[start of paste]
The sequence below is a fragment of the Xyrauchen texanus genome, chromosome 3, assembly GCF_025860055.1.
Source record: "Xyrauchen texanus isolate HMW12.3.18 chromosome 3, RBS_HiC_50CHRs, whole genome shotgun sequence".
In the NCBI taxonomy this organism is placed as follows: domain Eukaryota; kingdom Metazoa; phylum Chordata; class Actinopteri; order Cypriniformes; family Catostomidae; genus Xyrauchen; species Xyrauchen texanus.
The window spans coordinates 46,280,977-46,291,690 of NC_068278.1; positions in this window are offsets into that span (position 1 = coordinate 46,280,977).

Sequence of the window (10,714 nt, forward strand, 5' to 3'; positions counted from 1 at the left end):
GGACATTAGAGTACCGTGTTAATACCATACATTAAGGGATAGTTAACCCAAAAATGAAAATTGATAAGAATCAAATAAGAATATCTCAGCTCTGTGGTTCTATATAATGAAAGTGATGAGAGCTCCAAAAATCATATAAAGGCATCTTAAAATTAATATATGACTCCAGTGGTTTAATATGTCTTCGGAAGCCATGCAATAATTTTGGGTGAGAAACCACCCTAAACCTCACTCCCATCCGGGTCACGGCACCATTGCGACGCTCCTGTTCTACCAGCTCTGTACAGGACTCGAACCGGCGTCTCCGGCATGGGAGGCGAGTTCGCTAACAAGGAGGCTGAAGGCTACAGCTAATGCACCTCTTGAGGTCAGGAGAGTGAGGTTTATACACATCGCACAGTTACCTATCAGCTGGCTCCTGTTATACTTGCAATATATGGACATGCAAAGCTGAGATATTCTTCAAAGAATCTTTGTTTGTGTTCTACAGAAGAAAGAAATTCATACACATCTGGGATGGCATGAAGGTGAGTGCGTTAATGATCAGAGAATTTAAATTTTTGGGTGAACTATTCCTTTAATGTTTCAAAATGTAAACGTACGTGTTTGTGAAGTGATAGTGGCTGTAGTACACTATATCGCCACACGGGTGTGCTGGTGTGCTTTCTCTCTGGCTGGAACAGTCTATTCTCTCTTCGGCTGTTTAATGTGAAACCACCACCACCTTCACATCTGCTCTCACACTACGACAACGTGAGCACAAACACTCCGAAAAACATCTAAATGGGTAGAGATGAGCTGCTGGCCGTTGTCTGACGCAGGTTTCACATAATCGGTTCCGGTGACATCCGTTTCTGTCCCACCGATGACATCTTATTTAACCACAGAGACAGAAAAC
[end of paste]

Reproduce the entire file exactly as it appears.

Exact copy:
The sequence below is a fragment of the Xyrauchen texanus genome, chromosome 3, assembly GCF_025860055.1.
Source record: "Xyrauchen texanus isolate HMW12.3.18 chromosome 3, RBS_HiC_50CHRs, whole genome shotgun sequence".
In the NCBI taxonomy this organism is placed as follows: domain Eukaryota; kingdom Metazoa; phylum Chordata; class Actinopteri; order Cypriniformes; family Catostomidae; genus Xyrauchen; species Xyrauchen texanus.
The window spans coordinates 46,280,977-46,291,690 of NC_068278.1; positions in this window are offsets into that span (position 1 = coordinate 46,280,977).

Sequence of the window (10,714 nt, forward strand, 5' to 3'; positions counted from 1 at the left end):
GGACATTAGAGTACCGTGTTAATACCATACATTAAGGGATAGTTAACCCAAAAATGAAAATTGATAAGAATCAAATAAGAATATCTCAGCTCTGTGGTTCTATATAATGAAAGTGATGAGAGCTCCAAAAATCATATAAAGGCATCTTAAAATTAATATATGACTCCAGTGGTTTAATATGTCTTCGGAAGCCATGCAATAATTTTGGGTGAGAAACCACCCTAAACCTCACTCCCATCCGGGTCACGGCACCATTGCGACGCTCCTGTTCTACCAGCTCTGTACAGGACTCGAACCGGCGTCTCCGGCATGGGAGGCGAGTTCGCTAACAAGGAGGCTGAAGGCTACAGCTAATGCACCTCTTGAGGTCAGGAGAGTGAGGTTTATACACATCGCACAGTTACCTATCAGCTGGCTCCTGTTATACTTGCAATATATGGACATGCAAAGCTGAGATATTCTTCAAAGAATCTTTGTTTGTGTTCTACAGAAGAAAGAAATTCATACACATCTGGGATGGCATGAAGGTGAGTGCGTTAATGATCAGAGAATTTAAATTTTTGGGTGAACTATTCCTTTAATGTTTCAAAATGTAAACGTACGTGTTTGTGAAGTGATAGTGGCTGTAGTACACTATATCGCCACACGGGTGTGCTGGTGTGCTTTCTCTCTGGCTGGAACAGTCTATTCTCTCTTCGGCTGTTTAATGTGAAACCACCACCACCTTCACATCTGCTCTCACACTACGACAACGTGAGCACAAACACTCCGAAAAACATCTAAATGGGTAGAGATGAGCTGCTGGCCGTTGTCTGACGCAGGTTTCACATAATCGGTTCCGGTGACATCCGTTTCTGTCCCACCGATGACATCTTATTTAACCACAGAGACAGAAAAC